In Greek mythology, a Titan, daughter of Uranus and Gaia. Known as mother of the gods, she was the wife and sister of Kronos, by whom she bore Hestia, Zeus, Poseidon, Pluto, Hera, and Demeter.

Rhea plotted Kronos' downfall and prevented him from eating Zeus, as he ate all of his other children. She hid Zeus in the Dictean Cave in Crete and eventually the big Z came back around and took care of business - forcing Kronos to release Zeus' siblings.

Worshiping Rhea was an orgy of fertility rites and particularly prominent in Crete. The Greeks often identified her with Gaea and Cybele (also Rhea Cybele). In Rome, Rhea was worshiped as Magna Mater (great mother) and identified with Ops.

Rhea is often depicted standing between two lions or driving a chariot pulled by lions.

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Greek and Roman Mythology

{ Moons of Saturn }
Discovered by            Giovanni Domenico Cassini
Date of Discovery        1672
Distance from Saturn     527,040 km
Radius                   764 km
Mass                     2.31 × 10^24 g
Orbital Eccentricity     0.00100
Orbital Inclination      0.35 degree
Orbital Period           4.517500436 days
Rotational Period        Synchronous
Density (gm/cm3)         1.33 

This icy moon is the largest airless satellite orbiting Saturn. Quite similar to Dione, it is rocky and heavily cratered. What is particularly interesting about Rhea is that based on its low density only 1/3 of its mass, at its core, is thought to be rock. The rest is water ice. Also interesting is that the leading face, as it orbits, is more densely cratered than the trailing face. This suggests a period of melting and refreezing at some point in its history.


Whilst there are several species of Rhea, this writeup will concern itself mainly with the Common Rhea: Rhea Americana. The other species of rhea are largely similar, but specifics of size and distribution for example are different. Nonetheless, all are large, flightless and South American.

The common rhea is a large, flightless bird. Taxonomically they are cousins to the ostrich, and share many characteristics with them. The common rhea, while larger than the other rheas is still somewhat smaller than an ostrich, usually reaching a height of only four or five feet. A typical rhea has a weight in the region of 60 or 70 lbs.

Rheas have a body shape very similar to that of the ostrich, but their plumage is a dirty grey colour. They use their wings more than many other flightless birds, using them to balance while running at speeds of up to 40 miles per hour. Their heavily muscled legs are also capable of dealing a very powerful kick. Rheas have hard spurs on their feet, and can bring about a force of 800 psi. Although not quite as dangerous as a cassowary rheas can seriously injure people.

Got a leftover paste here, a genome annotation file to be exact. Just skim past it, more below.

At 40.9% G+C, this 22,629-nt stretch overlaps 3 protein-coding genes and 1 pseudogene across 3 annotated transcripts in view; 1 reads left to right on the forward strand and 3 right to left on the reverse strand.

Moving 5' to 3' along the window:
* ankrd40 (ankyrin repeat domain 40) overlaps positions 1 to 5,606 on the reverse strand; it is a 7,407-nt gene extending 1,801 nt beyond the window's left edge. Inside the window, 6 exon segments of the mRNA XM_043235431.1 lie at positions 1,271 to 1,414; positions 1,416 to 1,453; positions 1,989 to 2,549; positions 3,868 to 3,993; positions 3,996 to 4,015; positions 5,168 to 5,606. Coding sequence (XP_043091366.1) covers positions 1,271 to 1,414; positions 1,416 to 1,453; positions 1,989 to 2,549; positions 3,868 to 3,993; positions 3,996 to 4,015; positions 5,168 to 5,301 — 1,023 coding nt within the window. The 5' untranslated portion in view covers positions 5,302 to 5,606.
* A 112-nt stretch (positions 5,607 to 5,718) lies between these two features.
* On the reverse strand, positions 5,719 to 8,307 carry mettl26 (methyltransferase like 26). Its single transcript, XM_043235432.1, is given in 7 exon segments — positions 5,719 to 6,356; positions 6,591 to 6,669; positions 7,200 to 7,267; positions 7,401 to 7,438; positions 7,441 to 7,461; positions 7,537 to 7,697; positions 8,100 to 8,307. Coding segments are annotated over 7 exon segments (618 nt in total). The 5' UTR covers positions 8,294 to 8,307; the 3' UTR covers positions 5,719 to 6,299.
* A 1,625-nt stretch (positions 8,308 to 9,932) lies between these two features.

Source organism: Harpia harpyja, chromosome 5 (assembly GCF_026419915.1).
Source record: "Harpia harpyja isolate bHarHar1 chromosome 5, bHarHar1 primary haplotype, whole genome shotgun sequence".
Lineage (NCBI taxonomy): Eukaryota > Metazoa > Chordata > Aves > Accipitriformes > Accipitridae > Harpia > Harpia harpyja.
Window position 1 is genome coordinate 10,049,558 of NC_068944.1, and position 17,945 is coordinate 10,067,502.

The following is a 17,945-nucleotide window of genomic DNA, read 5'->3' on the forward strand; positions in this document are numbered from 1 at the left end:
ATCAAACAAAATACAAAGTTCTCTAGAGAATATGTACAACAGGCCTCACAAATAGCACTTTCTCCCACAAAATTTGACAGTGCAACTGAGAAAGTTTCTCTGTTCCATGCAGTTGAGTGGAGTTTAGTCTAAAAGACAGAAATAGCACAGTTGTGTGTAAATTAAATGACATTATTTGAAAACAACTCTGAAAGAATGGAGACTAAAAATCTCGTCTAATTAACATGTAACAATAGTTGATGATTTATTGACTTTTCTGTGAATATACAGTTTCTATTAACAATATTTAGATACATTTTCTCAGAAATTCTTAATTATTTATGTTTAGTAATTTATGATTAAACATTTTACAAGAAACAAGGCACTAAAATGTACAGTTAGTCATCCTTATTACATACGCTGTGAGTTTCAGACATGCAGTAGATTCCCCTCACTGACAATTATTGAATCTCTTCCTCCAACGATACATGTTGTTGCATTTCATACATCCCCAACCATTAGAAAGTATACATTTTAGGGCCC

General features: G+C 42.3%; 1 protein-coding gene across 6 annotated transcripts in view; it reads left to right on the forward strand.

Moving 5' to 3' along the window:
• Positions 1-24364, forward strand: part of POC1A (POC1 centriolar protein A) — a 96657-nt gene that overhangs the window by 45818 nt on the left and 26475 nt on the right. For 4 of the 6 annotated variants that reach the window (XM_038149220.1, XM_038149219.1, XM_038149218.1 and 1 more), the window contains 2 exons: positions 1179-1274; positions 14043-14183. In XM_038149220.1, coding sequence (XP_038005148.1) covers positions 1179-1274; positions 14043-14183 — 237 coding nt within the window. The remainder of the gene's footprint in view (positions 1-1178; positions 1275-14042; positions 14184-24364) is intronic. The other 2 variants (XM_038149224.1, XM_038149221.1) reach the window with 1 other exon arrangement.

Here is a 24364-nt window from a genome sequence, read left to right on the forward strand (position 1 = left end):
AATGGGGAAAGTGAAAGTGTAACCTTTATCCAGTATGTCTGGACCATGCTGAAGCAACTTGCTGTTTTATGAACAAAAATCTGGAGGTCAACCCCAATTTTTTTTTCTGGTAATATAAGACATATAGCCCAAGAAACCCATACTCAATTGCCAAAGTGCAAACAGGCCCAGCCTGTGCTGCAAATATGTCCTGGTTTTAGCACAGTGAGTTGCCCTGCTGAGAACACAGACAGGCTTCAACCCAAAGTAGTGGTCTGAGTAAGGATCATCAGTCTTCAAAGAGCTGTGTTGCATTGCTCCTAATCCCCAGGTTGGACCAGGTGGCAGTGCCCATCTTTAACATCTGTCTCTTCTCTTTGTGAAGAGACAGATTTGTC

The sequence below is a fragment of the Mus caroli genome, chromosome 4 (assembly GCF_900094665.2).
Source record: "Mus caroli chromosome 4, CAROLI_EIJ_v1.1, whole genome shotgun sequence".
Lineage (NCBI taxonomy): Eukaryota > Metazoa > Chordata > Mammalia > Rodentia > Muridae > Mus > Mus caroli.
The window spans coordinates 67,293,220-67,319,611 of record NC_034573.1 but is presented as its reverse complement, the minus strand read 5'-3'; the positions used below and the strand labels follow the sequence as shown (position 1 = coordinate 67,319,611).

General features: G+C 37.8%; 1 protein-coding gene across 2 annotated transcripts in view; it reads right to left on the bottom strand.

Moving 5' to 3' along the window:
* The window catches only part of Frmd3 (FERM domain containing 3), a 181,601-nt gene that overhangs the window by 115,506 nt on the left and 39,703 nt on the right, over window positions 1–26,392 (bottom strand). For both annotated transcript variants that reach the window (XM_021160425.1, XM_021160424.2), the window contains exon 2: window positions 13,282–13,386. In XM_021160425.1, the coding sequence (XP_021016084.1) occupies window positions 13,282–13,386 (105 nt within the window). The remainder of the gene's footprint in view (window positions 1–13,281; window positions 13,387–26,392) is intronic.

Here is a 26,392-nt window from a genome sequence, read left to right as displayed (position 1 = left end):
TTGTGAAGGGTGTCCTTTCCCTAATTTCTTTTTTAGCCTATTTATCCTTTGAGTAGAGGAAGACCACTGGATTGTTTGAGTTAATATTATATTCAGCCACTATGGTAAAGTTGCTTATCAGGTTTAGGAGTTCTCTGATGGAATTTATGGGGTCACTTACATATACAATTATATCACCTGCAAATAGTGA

Rheas live in small herds, and often react very agressivly to intrusion. At some times of the year males leave the herds and live on their own. Rheas naturally occur in areas of grassland and scrub in Argentina, but some have been introduced into North America by people who want to farm them. This is difficult, as rheas are very stubborn and violent. In their native habitat they eat a wide range of things, such as leaves, grubs and berries, but when hungry are pretty omnivorous.

After the large creamy eggs are layed by the female following mating they are incubated and guarded by the male. During this time, which may last more than a month he is especially agressive, and will charge almost anything that approaches closely, including other rheas.

Kingdom: Animalia
Phylum: Chordata
Class: Aves
Order: Struthioniformes
Family: Rheidae
Genus Rhea

University of Michigan

Rhea, a variety of the nettle family, which grows luxuriantly in India. From the delicate fibers in its bark the finest and strongest textile fabrics can be produced. They can be worked into every variety of fabric, from velvets to laces. It is specially suitable, from its lightness and toughness, for tents and ship canvas, and it is found to be far more durable than linen.

Entry from Everybody's Cyclopedia, 1912. I did not include the entries for Rhea as a figure of Greek mythology and a bird since they were better covered by existing E2 entries.

Rhe"a (?), n. Bot.

The ramie or grass-cloth plant. See Grass-cloth plant, under Grass.


© Webster 1913.

Rhe"a, n. [L., a proper name.] Zool.

Any one of three species of large South American ostrichlike birds of the genera Rhea and Pterocnemia. Called also the American ostrich.

⇒ The common rhea, or nandou (Rhea Americana), ranges from Brazil to Patagonia. Darwin's rhea (Pterocnemia Darwinii), of Patagonia, is smaller, and has the legs feathered below the knee.


© Webster 1913.

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